During the weeks leading up to the start of school this past August, school districts had to make very difficult decisions on whether they were going to allow students in the schools or offer online learning only or a combination of the two. I was following the discussions that were happening with our local area schools but I was also following an out of state school district. 

     I made the mistake of joining a Facebook page of this out of state school district. It consisted mostly of parents of students as well as other people in the community. At first, the comments that were shared were civil and respectful, but after about a week, the opinions that were being shared became so negative and toxic that I decided to leave the group discussion.

     And I know that there is no way you can make everybody happy, but that’s when I realized that this was an example of how we can so easily forget to be thankful for what we already have. I was thinking, what if this pandemic happened back in the 80s or 90s or even just ten or so years ago when we wouldn’t have even had an online learning option at all?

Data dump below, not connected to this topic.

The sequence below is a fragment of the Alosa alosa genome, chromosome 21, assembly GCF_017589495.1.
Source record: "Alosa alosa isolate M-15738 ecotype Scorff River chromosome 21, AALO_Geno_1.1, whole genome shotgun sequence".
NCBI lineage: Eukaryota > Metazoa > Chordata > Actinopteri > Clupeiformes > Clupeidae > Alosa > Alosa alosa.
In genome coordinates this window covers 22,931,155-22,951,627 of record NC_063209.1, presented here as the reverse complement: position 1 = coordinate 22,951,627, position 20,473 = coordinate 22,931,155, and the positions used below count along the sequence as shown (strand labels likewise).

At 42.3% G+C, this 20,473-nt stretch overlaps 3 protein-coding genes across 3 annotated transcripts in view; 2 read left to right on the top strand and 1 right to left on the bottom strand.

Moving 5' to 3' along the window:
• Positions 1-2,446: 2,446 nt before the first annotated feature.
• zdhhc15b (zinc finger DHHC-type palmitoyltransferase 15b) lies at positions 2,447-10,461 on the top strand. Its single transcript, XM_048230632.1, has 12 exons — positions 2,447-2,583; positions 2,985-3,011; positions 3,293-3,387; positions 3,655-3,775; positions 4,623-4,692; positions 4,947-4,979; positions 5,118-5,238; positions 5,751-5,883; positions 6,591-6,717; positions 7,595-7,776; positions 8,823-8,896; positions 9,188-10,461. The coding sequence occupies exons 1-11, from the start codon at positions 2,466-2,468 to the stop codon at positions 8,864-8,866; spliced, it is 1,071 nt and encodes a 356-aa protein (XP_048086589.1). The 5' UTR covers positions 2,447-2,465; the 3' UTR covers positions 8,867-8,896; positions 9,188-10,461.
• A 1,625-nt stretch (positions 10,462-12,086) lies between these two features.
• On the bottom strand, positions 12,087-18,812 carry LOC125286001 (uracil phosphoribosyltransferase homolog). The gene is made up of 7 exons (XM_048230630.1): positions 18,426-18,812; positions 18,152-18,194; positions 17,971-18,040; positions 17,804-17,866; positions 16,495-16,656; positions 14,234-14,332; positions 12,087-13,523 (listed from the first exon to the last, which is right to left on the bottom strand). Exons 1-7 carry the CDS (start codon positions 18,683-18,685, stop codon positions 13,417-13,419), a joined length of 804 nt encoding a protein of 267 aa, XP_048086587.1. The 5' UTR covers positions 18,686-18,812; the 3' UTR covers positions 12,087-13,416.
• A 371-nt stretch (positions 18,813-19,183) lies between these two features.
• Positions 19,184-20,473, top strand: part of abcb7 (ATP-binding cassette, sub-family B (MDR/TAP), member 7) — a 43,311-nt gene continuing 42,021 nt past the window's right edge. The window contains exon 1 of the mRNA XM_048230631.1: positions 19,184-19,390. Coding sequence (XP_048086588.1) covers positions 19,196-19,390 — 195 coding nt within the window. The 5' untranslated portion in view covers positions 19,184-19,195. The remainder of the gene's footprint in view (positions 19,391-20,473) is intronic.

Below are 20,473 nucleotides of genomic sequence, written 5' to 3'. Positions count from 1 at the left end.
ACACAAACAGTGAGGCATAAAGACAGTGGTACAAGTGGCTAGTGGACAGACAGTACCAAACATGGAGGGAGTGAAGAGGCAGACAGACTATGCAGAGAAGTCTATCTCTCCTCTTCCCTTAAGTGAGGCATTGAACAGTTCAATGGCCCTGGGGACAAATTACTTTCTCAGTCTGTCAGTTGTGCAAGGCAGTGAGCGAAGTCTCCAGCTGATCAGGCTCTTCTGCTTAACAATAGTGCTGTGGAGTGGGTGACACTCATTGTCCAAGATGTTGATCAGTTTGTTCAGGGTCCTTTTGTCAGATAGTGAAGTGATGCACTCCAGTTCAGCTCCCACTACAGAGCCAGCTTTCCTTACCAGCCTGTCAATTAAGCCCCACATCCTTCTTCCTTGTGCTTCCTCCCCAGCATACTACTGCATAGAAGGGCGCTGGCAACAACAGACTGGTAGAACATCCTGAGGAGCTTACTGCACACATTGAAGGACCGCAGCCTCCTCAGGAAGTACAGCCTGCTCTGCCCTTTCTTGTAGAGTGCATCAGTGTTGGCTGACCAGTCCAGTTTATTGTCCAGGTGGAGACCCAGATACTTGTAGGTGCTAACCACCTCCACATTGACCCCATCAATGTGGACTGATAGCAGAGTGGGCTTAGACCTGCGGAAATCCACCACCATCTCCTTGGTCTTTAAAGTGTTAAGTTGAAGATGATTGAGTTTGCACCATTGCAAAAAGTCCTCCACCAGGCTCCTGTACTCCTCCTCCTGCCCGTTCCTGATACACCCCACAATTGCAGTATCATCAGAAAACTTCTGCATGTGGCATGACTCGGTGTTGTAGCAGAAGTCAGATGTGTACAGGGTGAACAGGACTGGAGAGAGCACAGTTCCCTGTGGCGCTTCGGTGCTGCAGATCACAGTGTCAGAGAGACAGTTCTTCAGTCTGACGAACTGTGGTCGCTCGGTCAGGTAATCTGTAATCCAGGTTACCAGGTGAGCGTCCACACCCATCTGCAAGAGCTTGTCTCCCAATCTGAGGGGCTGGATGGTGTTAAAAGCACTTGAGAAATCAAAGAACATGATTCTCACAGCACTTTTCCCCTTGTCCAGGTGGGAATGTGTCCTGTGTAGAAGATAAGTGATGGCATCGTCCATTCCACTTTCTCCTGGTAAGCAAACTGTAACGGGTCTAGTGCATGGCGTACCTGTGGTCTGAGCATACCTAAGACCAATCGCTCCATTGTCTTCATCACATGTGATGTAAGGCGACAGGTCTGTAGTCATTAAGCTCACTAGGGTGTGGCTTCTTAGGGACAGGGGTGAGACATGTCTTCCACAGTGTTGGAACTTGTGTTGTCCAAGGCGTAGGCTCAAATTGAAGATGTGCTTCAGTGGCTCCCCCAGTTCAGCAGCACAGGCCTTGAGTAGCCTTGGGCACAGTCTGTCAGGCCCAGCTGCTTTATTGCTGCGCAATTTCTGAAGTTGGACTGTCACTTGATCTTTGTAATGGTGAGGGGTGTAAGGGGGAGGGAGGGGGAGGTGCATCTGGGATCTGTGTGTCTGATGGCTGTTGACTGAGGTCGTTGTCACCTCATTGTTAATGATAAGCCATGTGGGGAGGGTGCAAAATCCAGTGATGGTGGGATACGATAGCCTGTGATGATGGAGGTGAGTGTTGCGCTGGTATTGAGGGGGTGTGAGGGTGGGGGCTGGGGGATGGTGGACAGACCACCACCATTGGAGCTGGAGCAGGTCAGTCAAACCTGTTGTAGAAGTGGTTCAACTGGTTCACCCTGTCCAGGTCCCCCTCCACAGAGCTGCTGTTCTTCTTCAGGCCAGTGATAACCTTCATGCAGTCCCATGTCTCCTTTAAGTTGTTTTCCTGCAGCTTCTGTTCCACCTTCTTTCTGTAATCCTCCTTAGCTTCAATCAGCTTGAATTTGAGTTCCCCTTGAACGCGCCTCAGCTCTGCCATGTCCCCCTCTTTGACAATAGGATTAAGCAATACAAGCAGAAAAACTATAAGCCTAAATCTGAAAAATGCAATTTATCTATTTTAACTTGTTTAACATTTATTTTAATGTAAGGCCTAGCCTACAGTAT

The same can be said for the church. What if the only option we had to help people stay connected would be sending out a newsletter through the mail. I can’t imagine what it would be like if we didn’t have our new sanctuary camera to make these online worship recordings. 

     I remember this past July after one of our worship recordings, one of you told me over the phone that you felt like you were physically here in our sanctuary even though you were watching the recorded service on your computer. That positive comment led me to a moment of rejoicing and I think it did for you as well. 

     I think this is a little of what the Apostle Paul is saying in his letter. “Give thanks to God in all circumstances.”